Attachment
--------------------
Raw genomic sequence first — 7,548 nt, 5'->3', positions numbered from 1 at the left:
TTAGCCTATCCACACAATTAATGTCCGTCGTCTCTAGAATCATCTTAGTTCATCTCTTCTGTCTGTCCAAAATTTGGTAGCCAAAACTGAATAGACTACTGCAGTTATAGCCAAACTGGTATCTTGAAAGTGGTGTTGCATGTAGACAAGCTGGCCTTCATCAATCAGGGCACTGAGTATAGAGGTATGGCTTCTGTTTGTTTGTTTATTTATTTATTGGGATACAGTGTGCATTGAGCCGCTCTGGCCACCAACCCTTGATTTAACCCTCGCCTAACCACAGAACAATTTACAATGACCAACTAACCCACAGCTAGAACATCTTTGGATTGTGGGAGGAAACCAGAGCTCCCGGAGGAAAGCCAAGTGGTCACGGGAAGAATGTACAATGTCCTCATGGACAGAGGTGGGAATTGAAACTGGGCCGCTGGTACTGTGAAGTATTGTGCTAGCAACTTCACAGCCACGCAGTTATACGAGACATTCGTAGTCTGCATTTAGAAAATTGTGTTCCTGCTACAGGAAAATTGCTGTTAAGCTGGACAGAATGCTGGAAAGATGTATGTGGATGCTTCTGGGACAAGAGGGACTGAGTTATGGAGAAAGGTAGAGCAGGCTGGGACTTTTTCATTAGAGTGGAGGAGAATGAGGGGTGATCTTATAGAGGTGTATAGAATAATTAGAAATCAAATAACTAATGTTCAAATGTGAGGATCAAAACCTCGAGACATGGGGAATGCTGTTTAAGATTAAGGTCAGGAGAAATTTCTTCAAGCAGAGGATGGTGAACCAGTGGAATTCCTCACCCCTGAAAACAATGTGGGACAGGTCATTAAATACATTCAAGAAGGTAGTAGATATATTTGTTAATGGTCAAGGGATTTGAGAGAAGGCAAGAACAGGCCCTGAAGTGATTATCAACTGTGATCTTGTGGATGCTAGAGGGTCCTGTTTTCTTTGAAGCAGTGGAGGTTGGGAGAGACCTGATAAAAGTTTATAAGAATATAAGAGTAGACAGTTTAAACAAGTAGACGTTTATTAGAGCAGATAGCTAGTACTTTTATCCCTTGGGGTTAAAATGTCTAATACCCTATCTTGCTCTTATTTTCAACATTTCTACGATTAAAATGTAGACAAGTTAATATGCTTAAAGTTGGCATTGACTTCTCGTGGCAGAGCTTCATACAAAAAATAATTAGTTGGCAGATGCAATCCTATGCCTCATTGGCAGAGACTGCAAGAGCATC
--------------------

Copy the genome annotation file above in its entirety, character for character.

Raw genomic sequence first — 7,548 nt, 5'->3', positions numbered from 1 at the left:
TTAGCCTATCCACACAATTAATGTCCGTCGTCTCTAGAATCATCTTAGTTCATCTCTTCTGTCTGTCCAAAATTTGGTAGCCAAAACTGAATAGACTACTGCAGTTATAGCCAAACTGGTATCTTGAAAGTGGTGTTGCATGTAGACAAGCTGGCCTTCATCAATCAGGGCACTGAGTATAGAGGTATGGCTTCTGTTTGTTTGTTTATTTATTTATTGGGATACAGTGTGCATTGAGCCGCTCTGGCCACCAACCCTTGATTTAACCCTCGCCTAACCACAGAACAATTTACAATGACCAACTAACCCACAGCTAGAACATCTTTGGATTGTGGGAGGAAACCAGAGCTCCCGGAGGAAAGCCAAGTGGTCACGGGAAGAATGTACAATGTCCTCATGGACAGAGGTGGGAATTGAAACTGGGCCGCTGGTACTGTGAAGTATTGTGCTAGCAACTTCACAGCCACGCAGTTATACGAGACATTCGTAGTCTGCATTTAGAAAATTGTGTTCCTGCTACAGGAAAATTGCTGTTAAGCTGGACAGAATGCTGGAAAGATGTATGTGGATGCTTCTGGGACAAGAGGGACTGAGTTATGGAGAAAGGTAGAGCAGGCTGGGACTTTTTCATTAGAGTGGAGGAGAATGAGGGGTGATCTTATAGAGGTGTATAGAATAATTAGAAATCAAATAACTAATGTTCAAATGTGAGGATCAAAACCTCGAGACATGGGGAATGCTGTTTAAGATTAAGGTCAGGAGAAATTTCTTCAAGCAGAGGATGGTGAACCAGTGGAATTCCTCACCCCTGAAAACAATGTGGGACAGGTCATTAAATACATTCAAGAAGGTAGTAGATATATTTGTTAATGGTCAAGGGATTTGAGAGAAGGCAAGAACAGGCCCTGAAGTGATTATCAACTGTGATCTTGTGGATGCTAGAGGGTCCTGTTTTCTTTGAAGCAGTGGAGGTTGGGAGAGACCTGATAAAAGTTTATAAGAATATAAGAGTAGACAGTTTAAACAAGTAGACGTTTATTAGAGCAGATAGCTAGTACTTTTATCCCTTGGGGTTAAAATGTCTAATACCCTATCTTGCTCTTATTTTCAACATTTCTACGATTAAAATGTAGACAAGTTAATATGCTTAAAGTTGGCATTGACTTCTCGTGGCAGAGCTTCATACAAAAAATAATTAGTTGGCAGATGCAATCCTATGCCTCATTGGCAGAGACTGCAAGAGCATC